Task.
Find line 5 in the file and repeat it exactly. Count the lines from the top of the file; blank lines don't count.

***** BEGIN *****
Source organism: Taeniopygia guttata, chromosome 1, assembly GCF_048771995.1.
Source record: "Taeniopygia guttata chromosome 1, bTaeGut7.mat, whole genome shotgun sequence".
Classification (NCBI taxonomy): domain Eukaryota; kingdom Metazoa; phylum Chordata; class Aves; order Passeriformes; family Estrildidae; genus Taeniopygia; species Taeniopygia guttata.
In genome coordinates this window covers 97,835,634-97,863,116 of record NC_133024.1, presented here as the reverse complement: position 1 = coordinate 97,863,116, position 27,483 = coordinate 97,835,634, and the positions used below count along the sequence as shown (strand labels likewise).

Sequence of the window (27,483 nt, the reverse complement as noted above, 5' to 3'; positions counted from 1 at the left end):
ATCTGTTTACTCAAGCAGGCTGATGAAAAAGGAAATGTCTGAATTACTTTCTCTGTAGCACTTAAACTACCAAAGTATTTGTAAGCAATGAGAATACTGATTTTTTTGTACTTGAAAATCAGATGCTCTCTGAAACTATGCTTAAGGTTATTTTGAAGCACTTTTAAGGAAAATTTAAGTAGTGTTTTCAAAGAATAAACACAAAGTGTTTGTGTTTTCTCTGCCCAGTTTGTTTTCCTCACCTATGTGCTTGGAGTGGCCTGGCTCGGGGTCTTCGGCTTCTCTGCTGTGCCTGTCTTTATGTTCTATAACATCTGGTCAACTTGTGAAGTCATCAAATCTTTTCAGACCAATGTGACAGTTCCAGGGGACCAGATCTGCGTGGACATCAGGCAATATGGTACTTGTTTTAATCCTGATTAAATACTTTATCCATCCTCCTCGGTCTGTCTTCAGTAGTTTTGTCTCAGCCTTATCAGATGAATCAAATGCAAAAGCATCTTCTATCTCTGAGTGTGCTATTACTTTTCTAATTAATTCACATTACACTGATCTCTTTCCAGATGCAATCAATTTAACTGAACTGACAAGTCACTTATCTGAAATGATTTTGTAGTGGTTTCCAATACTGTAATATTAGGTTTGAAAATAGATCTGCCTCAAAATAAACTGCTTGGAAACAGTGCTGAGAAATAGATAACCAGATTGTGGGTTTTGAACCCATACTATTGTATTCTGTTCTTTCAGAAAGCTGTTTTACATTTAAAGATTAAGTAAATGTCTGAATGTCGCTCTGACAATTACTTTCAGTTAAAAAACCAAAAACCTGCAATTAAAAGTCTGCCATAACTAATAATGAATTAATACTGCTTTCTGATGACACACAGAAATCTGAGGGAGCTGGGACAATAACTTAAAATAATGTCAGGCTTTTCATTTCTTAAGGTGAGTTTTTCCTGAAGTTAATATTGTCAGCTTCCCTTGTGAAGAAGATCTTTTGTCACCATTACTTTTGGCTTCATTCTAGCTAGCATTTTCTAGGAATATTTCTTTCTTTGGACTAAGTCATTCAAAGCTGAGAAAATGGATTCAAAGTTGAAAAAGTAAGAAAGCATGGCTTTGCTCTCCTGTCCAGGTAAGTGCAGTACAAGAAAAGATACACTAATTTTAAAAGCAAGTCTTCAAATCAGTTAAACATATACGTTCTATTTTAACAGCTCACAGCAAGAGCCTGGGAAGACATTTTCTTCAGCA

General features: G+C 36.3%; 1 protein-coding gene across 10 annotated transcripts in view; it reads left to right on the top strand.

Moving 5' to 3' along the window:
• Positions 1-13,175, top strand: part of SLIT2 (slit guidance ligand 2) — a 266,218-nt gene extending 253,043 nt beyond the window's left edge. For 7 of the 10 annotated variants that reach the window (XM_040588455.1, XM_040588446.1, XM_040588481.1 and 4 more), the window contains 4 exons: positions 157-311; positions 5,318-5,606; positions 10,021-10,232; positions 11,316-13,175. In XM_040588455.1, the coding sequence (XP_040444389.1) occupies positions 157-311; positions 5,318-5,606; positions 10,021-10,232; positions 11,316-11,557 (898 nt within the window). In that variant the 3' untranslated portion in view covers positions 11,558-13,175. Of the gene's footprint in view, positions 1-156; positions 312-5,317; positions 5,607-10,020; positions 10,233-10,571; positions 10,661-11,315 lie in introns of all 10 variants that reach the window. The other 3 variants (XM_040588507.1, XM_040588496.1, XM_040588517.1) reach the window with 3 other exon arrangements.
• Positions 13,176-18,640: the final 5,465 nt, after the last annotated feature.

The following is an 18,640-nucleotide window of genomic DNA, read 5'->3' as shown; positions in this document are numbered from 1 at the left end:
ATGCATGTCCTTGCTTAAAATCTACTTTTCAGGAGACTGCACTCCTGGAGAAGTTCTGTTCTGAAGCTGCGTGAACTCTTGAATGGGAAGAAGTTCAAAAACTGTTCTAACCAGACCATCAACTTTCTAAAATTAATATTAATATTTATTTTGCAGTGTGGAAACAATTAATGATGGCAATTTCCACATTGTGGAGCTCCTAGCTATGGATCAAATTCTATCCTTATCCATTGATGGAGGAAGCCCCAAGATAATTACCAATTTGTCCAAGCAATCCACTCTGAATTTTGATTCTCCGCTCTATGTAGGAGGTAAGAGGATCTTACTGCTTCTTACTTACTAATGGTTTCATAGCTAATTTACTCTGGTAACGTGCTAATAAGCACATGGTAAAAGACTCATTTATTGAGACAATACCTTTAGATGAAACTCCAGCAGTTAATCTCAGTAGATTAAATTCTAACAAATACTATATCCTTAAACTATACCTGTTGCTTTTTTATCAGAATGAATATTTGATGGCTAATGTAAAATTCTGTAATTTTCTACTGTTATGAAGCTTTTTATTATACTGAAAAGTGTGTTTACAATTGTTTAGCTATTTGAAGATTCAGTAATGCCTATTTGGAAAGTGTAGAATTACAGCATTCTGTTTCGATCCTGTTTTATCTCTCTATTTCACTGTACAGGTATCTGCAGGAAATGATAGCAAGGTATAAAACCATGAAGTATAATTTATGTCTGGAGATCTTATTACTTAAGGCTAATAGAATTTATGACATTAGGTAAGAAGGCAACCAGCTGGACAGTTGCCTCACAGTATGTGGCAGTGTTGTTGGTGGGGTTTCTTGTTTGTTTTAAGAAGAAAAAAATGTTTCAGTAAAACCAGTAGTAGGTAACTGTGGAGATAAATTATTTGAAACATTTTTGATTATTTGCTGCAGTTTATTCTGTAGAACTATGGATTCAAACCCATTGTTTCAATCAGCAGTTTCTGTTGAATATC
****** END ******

Sequence of the window (27,483 nt, the reverse complement as noted above, 5' to 3'; positions counted from 1 at the left end):